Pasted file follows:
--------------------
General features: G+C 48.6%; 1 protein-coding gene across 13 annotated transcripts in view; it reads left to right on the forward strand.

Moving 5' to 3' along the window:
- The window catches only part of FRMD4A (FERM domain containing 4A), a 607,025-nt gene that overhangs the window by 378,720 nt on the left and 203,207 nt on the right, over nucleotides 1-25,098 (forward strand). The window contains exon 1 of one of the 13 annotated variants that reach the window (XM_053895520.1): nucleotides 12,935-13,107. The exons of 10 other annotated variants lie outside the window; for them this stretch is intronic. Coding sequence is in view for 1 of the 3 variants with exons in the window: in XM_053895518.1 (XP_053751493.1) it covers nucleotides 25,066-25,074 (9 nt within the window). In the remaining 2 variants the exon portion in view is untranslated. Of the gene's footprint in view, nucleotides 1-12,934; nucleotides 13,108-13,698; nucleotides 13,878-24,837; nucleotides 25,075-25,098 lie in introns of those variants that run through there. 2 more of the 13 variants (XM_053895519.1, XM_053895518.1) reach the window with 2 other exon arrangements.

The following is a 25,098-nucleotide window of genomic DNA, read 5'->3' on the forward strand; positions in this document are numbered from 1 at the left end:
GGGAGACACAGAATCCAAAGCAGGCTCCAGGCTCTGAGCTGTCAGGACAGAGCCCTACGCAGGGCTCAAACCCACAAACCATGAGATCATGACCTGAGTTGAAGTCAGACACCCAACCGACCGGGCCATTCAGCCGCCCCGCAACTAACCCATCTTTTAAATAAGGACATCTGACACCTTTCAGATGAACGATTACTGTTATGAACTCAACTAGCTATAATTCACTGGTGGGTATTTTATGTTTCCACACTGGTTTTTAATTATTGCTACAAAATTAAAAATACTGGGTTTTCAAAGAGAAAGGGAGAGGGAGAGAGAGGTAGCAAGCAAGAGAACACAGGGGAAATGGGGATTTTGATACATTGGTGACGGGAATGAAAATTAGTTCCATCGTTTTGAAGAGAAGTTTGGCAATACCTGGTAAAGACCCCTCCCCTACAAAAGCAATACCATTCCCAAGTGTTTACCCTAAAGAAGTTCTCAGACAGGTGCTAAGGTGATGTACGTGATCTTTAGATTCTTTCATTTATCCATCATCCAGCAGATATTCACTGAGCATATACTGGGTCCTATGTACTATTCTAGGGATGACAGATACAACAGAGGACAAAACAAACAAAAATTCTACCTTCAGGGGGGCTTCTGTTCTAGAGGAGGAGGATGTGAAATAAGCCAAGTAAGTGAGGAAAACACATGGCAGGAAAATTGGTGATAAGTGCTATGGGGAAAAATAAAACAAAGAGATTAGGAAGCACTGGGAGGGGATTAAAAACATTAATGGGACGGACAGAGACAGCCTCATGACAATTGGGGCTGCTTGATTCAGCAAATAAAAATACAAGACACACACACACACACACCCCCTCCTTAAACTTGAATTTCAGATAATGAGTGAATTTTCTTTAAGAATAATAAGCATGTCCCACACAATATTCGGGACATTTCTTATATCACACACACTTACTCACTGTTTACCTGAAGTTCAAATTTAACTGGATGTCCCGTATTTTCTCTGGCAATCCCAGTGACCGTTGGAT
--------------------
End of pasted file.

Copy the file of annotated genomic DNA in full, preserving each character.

General features: G+C 48.6%; 1 protein-coding gene across 13 annotated transcripts in view; it reads left to right on the forward strand.

Moving 5' to 3' along the window:
- The window catches only part of FRMD4A (FERM domain containing 4A), a 607,025-nt gene that overhangs the window by 378,720 nt on the left and 203,207 nt on the right, over nucleotides 1-25,098 (forward strand). The window contains exon 1 of one of the 13 annotated variants that reach the window (XM_053895520.1): nucleotides 12,935-13,107. The exons of 10 other annotated variants lie outside the window; for them this stretch is intronic. Coding sequence is in view for 1 of the 3 variants with exons in the window: in XM_053895518.1 (XP_053751493.1) it covers nucleotides 25,066-25,074 (9 nt within the window). In the remaining 2 variants the exon portion in view is untranslated. Of the gene's footprint in view, nucleotides 1-12,934; nucleotides 13,108-13,698; nucleotides 13,878-24,837; nucleotides 25,075-25,098 lie in introns of those variants that run through there. 2 more of the 13 variants (XM_053895519.1, XM_053895518.1) reach the window with 2 other exon arrangements.

The following is a 25,098-nucleotide window of genomic DNA, read 5'->3' on the forward strand; positions in this document are numbered from 1 at the left end:
GGGAGACACAGAATCCAAAGCAGGCTCCAGGCTCTGAGCTGTCAGGACAGAGCCCTACGCAGGGCTCAAACCCACAAACCATGAGATCATGACCTGAGTTGAAGTCAGACACCCAACCGACCGGGCCATTCAGCCGCCCCGCAACTAACCCATCTTTTAAATAAGGACATCTGACACCTTTCAGATGAACGATTACTGTTATGAACTCAACTAGCTATAATTCACTGGTGGGTATTTTATGTTTCCACACTGGTTTTTAATTATTGCTACAAAATTAAAAATACTGGGTTTTCAAAGAGAAAGGGAGAGGGAGAGAGAGGTAGCAAGCAAGAGAACACAGGGGAAATGGGGATTTTGATACATTGGTGACGGGAATGAAAATTAGTTCCATCGTTTTGAAGAGAAGTTTGGCAATACCTGGTAAAGACCCCTCCCCTACAAAAGCAATACCATTCCCAAGTGTTTACCCTAAAGAAGTTCTCAGACAGGTGCTAAGGTGATGTACGTGATCTTTAGATTCTTTCATTTATCCATCATCCAGCAGATATTCACTGAGCATATACTGGGTCCTATGTACTATTCTAGGGATGACAGATACAACAGAGGACAAAACAAACAAAAATTCTACCTTCAGGGGGGCTTCTGTTCTAGAGGAGGAGGATGTGAAATAAGCCAAGTAAGTGAGGAAAACACATGGCAGGAAAATTGGTGATAAGTGCTATGGGGAAAAATAAAACAAAGAGATTAGGAAGCACTGGGAGGGGATTAAAAACATTAATGGGACGGACAGAGACAGCCTCATGACAATTGGGGCTGCTTGATTCAGCAAATAAAAATACAAGACACACACACACACACACCCCCTCCTTAAACTTGAATTTCAGATAATGAGTGAATTTTCTTTAAGAATAATAAGCATGTCCCACACAATATTCGGGACATTTCTTATATCACACACACTTACTCACTGTTTACCTGAAGTTCAAATTTAACTGGATGTCCCGTATTTTCTCTGGCAATCCCAGTGACCGTTGGAT